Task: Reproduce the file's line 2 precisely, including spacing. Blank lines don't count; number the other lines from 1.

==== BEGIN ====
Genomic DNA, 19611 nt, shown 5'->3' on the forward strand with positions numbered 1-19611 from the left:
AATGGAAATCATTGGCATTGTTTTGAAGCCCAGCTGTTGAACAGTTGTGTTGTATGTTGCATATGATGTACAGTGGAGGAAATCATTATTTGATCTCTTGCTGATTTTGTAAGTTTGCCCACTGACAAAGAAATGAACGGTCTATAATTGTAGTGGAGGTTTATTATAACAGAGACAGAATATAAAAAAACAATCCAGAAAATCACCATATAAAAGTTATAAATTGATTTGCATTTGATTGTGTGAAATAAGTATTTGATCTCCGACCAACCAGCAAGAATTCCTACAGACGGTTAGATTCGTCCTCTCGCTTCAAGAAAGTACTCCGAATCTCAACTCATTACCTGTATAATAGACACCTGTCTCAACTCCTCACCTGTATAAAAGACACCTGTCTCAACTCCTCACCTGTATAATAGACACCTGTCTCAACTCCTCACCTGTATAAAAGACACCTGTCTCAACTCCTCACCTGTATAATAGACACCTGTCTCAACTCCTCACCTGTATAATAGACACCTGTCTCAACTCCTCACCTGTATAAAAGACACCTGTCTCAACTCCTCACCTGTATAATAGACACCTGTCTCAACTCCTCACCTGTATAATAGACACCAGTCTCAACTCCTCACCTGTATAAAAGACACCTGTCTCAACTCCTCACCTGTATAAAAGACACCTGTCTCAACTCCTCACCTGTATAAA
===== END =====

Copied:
AATGGAAATCATTGGCATTGTTTTGAAGCCCAGCTGTTGAACAGTTGTGTTGTATGTTGCATATGATGTACAGTGGAGGAAATCATTATTTGATCTCTTGCTGATTTTGTAAGTTTGCCCACTGACAAAGAAATGAACGGTCTATAATTGTAGTGGAGGTTTATTATAACAGAGACAGAATATAAAAAAACAATCCAGAAAATCACCATATAAAAGTTATAAATTGATTTGCATTTGATTGTGTGAAATAAGTATTTGATCTCCGACCAACCAGCAAGAATTCCTACAGACGGTTAGATTCGTCCTCTCGCTTCAAGAAAGTACTCCGAATCTCAACTCATTACCTGTATAATAGACACCTGTCTCAACTCCTCACCTGTATAAAAGACACCTGTCTCAACTCCTCACCTGTATAATAGACACCTGTCTCAACTCCTCACCTGTATAAAAGACACCTGTCTCAACTCCTCACCTGTATAATAGACACCTGTCTCAACTCCTCACCTGTATAATAGACACCTGTCTCAACTCCTCACCTGTATAAAAGACACCTGTCTCAACTCCTCACCTGTATAATAGACACCTGTCTCAACTCCTCACCTGTATAATAGACACCAGTCTCAACTCCTCACCTGTATAAAAGACACCTGTCTCAACTCCTCACCTGTATAAAAGACACCTGTCTCAACTCCTCACCTGTATAAA